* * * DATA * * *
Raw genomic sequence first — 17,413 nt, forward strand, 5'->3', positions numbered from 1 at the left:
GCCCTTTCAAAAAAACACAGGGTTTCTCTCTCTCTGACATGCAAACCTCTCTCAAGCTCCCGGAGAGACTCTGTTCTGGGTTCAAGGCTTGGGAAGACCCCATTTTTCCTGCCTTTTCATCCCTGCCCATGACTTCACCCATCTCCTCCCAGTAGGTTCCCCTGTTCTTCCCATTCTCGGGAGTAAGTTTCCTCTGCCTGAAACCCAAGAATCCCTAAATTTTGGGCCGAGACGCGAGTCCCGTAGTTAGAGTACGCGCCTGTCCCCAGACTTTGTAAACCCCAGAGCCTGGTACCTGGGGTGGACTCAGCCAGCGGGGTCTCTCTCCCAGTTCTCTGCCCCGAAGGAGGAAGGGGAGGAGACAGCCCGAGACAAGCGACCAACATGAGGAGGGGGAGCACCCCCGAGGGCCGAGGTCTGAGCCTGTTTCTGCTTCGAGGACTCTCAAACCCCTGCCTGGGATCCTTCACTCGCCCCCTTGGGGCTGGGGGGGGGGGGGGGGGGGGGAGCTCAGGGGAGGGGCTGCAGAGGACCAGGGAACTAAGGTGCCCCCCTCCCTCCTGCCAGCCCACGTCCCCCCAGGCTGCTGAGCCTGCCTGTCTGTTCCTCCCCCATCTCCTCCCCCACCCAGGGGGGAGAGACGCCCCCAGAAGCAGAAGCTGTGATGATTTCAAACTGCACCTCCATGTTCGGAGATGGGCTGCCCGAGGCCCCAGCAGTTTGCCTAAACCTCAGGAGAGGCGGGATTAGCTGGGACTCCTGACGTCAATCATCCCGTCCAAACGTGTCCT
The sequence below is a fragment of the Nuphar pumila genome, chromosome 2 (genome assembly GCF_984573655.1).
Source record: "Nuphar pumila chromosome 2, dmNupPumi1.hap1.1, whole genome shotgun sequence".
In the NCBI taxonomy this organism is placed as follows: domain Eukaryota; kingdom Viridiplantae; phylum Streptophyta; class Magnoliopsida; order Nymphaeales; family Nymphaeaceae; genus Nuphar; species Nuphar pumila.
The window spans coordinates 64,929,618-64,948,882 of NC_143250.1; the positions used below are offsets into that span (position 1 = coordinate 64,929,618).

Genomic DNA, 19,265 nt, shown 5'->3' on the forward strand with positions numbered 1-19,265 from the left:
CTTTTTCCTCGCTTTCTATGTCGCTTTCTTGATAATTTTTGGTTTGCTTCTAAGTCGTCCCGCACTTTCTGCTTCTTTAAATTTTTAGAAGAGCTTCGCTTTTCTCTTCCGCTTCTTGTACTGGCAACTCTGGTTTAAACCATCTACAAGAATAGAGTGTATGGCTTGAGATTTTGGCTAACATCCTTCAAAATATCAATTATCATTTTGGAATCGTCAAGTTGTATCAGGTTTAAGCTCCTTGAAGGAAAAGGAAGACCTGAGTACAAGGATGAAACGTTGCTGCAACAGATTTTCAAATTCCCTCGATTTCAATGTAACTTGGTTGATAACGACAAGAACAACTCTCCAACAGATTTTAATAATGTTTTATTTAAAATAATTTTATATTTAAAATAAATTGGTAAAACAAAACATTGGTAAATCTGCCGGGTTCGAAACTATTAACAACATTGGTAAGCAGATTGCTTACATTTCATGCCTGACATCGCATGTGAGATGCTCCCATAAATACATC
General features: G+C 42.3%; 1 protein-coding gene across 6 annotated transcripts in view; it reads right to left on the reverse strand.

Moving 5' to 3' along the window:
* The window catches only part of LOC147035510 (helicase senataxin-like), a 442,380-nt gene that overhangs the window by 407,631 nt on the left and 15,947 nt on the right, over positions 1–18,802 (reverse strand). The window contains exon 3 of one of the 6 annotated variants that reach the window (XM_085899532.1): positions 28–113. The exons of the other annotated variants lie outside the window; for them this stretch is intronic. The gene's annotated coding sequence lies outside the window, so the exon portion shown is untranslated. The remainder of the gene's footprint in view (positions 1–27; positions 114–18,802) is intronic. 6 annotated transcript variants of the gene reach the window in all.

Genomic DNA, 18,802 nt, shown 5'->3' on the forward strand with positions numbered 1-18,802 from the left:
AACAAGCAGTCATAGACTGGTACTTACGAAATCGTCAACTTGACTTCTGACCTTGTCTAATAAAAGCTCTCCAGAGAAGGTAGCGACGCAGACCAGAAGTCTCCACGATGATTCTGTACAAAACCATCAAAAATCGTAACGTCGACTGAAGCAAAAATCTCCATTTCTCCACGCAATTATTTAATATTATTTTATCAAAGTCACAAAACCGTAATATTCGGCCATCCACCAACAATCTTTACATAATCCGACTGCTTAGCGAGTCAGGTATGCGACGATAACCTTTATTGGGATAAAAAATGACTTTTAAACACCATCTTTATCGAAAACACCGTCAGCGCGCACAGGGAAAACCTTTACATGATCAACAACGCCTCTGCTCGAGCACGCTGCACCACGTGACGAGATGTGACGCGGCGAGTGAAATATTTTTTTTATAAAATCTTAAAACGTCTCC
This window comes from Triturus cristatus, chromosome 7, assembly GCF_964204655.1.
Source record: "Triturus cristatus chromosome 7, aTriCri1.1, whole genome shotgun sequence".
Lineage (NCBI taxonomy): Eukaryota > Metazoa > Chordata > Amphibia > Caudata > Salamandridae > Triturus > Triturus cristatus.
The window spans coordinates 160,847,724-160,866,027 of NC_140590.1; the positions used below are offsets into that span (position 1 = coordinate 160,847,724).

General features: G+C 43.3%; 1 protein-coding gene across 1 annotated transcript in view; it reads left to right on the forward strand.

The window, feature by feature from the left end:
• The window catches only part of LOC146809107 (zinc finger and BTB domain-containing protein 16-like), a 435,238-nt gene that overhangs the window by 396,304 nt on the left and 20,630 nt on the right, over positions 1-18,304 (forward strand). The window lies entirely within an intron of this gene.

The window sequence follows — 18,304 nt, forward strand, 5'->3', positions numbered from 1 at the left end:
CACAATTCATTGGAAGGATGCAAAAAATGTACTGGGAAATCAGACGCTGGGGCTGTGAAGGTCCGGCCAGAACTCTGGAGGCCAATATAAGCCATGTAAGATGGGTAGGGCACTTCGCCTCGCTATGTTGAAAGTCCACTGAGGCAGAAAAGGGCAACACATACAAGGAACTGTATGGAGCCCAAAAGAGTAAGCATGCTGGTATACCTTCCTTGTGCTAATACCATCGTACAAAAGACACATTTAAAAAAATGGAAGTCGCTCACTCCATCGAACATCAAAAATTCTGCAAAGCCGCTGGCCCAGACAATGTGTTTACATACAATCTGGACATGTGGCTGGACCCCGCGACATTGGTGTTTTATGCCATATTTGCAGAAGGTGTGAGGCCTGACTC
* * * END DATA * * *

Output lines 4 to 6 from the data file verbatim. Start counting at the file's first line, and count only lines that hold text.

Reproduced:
Source record: "Nuphar pumila chromosome 2, dmNupPumi1.hap1.1, whole genome shotgun sequence".
In the NCBI taxonomy this organism is placed as follows: domain Eukaryota; kingdom Viridiplantae; phylum Streptophyta; class Magnoliopsida; order Nymphaeales; family Nymphaeaceae; genus Nuphar; species Nuphar pumila.
The window spans coordinates 64,929,618-64,948,882 of NC_143250.1; the positions used below are offsets into that span (position 1 = coordinate 64,929,618).